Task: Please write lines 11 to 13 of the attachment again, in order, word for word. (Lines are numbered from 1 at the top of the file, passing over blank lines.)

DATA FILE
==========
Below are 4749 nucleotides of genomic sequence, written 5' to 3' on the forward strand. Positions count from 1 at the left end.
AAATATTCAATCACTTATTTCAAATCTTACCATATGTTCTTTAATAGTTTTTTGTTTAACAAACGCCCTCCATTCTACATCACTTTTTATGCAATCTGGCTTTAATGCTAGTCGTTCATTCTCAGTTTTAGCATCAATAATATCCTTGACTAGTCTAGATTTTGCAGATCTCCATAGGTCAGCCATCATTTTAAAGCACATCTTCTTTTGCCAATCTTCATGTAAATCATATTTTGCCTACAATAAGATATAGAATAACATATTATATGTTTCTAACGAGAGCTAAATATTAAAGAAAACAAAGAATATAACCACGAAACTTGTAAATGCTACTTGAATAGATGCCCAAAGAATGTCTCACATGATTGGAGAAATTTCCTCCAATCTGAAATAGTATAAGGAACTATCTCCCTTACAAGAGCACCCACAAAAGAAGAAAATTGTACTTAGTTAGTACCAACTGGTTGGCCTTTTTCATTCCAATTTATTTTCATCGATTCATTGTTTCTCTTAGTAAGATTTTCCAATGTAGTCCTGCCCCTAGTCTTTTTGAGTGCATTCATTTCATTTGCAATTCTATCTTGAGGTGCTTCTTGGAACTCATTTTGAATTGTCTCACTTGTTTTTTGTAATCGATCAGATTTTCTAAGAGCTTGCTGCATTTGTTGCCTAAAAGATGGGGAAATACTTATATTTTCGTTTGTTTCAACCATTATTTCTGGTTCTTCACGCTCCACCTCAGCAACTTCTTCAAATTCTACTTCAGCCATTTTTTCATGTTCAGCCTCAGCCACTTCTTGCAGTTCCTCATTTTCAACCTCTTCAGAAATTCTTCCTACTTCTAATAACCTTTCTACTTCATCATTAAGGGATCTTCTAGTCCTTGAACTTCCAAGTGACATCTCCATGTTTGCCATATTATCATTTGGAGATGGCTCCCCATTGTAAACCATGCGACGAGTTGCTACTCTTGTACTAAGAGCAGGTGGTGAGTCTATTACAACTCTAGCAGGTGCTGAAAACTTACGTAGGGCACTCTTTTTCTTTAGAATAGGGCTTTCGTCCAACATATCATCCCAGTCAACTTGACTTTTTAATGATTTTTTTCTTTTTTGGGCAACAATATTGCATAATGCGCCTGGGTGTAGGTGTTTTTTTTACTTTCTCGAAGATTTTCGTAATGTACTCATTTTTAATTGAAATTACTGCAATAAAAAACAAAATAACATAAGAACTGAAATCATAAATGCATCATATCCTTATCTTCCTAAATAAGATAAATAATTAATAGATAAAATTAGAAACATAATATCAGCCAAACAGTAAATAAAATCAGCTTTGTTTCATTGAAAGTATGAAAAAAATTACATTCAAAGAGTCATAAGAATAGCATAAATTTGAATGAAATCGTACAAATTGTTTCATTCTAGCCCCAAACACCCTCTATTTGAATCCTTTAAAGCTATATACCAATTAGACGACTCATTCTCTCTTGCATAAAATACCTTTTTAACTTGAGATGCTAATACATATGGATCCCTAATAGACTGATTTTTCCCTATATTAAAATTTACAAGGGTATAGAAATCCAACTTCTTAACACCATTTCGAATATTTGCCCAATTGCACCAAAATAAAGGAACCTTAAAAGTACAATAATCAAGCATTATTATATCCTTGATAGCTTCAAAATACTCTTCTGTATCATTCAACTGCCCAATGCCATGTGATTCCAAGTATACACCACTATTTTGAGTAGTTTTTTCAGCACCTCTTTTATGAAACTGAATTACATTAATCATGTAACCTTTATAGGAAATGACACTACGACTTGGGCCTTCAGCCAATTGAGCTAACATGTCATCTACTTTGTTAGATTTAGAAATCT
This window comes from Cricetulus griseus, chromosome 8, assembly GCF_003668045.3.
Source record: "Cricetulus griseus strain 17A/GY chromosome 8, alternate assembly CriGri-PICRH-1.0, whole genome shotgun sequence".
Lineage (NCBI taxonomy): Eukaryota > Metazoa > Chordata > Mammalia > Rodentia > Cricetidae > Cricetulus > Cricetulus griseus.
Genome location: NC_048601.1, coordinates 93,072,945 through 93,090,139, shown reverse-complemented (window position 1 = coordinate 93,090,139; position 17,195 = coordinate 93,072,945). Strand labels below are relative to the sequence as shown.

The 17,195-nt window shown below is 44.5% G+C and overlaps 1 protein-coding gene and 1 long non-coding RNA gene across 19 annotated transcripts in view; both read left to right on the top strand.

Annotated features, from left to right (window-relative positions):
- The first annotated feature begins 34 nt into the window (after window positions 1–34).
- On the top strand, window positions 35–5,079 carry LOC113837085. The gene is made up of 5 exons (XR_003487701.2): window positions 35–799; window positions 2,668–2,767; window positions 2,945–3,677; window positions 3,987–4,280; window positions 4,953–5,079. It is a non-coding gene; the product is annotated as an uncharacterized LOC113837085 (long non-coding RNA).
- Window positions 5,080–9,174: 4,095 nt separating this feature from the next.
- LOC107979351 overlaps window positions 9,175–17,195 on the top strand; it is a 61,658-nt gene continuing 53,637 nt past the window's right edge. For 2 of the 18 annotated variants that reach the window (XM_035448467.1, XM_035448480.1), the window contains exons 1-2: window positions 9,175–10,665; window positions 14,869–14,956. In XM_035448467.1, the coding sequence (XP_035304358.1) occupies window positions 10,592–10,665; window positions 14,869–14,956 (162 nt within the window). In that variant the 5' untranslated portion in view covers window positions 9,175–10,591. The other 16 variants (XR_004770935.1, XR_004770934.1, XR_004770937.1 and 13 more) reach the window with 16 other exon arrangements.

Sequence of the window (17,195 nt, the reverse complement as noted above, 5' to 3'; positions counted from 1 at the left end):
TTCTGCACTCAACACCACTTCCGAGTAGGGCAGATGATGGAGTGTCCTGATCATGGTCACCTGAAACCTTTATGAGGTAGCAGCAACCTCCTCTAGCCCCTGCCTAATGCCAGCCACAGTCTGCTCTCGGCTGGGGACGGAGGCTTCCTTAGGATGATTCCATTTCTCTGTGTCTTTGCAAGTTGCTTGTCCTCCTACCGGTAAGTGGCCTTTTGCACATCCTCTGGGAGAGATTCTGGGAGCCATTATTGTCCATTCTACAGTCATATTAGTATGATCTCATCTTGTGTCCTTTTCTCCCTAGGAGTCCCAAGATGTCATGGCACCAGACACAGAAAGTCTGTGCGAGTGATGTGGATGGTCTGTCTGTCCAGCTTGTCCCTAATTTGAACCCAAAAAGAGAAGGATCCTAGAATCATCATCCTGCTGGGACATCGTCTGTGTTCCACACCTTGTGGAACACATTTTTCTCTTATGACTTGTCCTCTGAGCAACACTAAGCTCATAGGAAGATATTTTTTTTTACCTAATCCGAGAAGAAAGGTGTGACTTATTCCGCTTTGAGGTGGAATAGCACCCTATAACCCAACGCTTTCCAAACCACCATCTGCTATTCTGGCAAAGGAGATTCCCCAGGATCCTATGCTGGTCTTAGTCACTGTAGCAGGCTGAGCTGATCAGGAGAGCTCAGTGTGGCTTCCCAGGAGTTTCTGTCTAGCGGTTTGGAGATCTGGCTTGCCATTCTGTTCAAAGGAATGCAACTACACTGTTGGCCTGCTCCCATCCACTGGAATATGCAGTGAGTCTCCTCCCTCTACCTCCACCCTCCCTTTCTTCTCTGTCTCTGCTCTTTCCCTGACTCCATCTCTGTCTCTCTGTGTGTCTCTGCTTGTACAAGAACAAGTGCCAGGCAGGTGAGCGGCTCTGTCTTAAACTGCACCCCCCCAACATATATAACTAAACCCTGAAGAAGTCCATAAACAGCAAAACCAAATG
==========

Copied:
- Window positions 5,080–9,174: 4,095 nt separating this feature from the next.
- LOC107979351 overlaps window positions 9,175–17,195 on the top strand; it is a 61,658-nt gene continuing 53,637 nt past the window's right edge. For 2 of the 18 annotated variants that reach the window (XM_035448467.1, XM_035448480.1), the window contains exons 1-2: window positions 9,175–10,665; window positions 14,869–14,956. In XM_035448467.1, the coding sequence (XP_035304358.1) occupies window positions 10,592–10,665; window positions 14,869–14,956 (162 nt within the window). In that variant the 5' untranslated portion in view covers window positions 9,175–10,591. The other 16 variants (XR_004770935.1, XR_004770934.1, XR_004770937.1 and 13 more) reach the window with 16 other exon arrangements.

Sequence of the window (17,195 nt, the reverse complement as noted above, 5' to 3'; positions counted from 1 at the left end):